Social entrepreneurs can behave like profit-maximising enterprise without diluting the ideology of social entrepreneurship by confronting and embracing the dual nature of their objectives. Social entrepreneurs design innovative solutions to social, cultural, and environmental challenges facing the community (Elkington & Hartigan, 2008). They achieve this by approaching banks, securing crowdfunding, tapping into equity debt, or pursuing tradition methods of securing start-up capital. However, the above methods may not work at times as it not always guaranteed that banks or other sources will heed to funding requests. Rather, social entrepreneurs request donations, grants, and corporate investors. However, it is difficult to convince investors and donors why they should commit financial resources to support a social enterprise (Lounsbury & Glynn, 2001). However, by attempting to create and maintain a continuous flow of funds into the organisation, social enterprise is at risk of deviating from their original visions and mission to focus on maintaining a profit margin (Zahra, Gedajlovic, Neubaun, & Shulman, 2009). One method diluting the ideology of social entrepreneurship while seeking funds is to keep a solid business plan and regularly review it with employees, the management, and investors to make sure that the organisation does not sidetrack from the initial mission and overarching action plan (Seelos, 2007).
Unique Value Proposition
Another way in which social entrepreneurship can make profits is to adopt business value proposition strategy. Only a few donors and investors can commit time and funds to a cause except if they have a clear picture of how their commitment will pan out. As a result, a social enterprise should develop a strong, credible, and unique value proposition (Emerson, 2003). A unique value proposition is an exclusive and continuous value that donors or investors will enjoy for supporting a cause. A good UVP gives a social enterprise the competitive edge in the industry. It not only convinces a potential donor to invest in a profitable cause but also explains how their financial support will benefit or create a unique opportunity. As a result, a UVP should communicate to the target audience, focus on the return of investment, and emphasise on sustainable and continued value. For example, American Red Cross created a UVP partnership with Pacific Gas and Electric Company which raised over $ 1 million, got over $ 3 million in earned media, and over 1 million people were trained on first aid skills.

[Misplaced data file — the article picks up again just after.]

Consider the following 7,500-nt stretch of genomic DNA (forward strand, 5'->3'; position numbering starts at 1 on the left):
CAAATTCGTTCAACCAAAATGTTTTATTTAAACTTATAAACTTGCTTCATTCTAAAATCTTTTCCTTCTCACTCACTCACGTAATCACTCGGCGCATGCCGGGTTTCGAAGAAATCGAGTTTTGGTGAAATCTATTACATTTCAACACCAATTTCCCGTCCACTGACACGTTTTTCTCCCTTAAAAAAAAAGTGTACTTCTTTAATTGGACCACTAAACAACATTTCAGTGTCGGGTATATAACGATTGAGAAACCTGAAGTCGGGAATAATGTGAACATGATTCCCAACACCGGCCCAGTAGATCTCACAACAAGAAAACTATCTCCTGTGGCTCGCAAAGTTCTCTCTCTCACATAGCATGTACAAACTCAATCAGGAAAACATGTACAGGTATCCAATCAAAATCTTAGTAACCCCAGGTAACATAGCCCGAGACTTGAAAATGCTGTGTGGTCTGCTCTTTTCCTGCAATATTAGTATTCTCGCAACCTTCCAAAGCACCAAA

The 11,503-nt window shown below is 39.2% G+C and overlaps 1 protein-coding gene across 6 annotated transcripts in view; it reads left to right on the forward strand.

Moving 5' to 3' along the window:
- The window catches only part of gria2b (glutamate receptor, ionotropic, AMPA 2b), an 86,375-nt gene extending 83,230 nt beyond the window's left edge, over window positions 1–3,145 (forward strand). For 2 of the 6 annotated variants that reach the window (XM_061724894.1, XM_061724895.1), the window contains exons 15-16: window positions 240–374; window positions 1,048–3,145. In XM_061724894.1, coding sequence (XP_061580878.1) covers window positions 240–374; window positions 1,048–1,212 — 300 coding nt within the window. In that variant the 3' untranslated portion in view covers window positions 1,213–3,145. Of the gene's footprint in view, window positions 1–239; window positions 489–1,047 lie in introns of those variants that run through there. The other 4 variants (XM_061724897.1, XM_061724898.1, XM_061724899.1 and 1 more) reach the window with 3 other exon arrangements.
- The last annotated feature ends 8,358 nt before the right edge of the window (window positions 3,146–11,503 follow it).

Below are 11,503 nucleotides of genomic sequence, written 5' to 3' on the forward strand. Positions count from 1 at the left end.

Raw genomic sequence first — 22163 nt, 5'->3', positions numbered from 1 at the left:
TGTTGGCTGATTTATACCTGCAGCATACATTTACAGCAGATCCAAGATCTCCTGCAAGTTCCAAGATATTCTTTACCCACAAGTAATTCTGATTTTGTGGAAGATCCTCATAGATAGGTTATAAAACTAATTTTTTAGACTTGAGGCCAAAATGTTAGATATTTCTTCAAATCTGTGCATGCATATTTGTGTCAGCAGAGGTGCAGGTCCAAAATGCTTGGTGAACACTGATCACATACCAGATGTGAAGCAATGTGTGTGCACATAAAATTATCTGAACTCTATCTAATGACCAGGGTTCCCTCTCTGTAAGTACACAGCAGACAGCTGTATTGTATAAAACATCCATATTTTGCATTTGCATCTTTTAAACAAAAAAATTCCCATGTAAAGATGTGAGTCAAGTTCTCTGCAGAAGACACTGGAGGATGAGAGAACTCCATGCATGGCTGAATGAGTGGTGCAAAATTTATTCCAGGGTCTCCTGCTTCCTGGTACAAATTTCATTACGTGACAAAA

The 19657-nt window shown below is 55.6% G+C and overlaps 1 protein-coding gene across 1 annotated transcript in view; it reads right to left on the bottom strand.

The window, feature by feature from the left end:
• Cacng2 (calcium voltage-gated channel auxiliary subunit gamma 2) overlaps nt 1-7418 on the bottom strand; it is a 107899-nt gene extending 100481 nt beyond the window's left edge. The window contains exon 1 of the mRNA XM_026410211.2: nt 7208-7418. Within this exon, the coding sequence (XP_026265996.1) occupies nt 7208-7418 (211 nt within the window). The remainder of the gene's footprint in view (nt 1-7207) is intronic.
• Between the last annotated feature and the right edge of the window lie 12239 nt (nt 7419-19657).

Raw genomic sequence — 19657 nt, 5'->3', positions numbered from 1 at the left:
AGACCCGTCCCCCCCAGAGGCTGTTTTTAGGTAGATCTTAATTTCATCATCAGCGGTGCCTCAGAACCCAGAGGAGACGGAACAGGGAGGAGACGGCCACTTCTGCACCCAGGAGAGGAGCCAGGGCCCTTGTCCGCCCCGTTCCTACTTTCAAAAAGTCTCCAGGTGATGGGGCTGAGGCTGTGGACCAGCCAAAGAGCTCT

Although it is uncommon for social enterprises to market themselves, it is critical for them to understand that marketing is now diversified. In the end, marketing is one of the ways of satisfying the needs of the clients and the donors. First, a social enterprise should define its target market by researching similar organisations and associations on the same course (Guclu, Dees, & Anderson, 2002). It should then strategise and design a plan to establish the desired objectives of the marketing strategy. Once the social enterprises have defined its target market and determined the desired outcomes, it should design marketing materials such as brochures, flyers, posters, table tents, or door hangers that describe the benefits, services, and donation opportunities and values that stand out in the company. Also, the NGO should design a social media strategy (Facebook or Twitter) that creates a channel through which the company can reach a large number of people interested its activities. The social media penetrates beyond regional boundaries and reach people within the country and those in other parts of the world.
A social enterprise could also create and maintain an active and professional internet marketing presence by building a website. The website is used to share company’s information such as history, news and events, and a donate button. In addition, a social entrepreneur should create a customer database and use it to send mail, make phone calls, invite customers to events, form alliances, and profile and segment the market. Lastly, the company should always look for partners that would benefit the organisation in one way or another. The best people and organisations that social enterprises should partner with include the media and other businesses.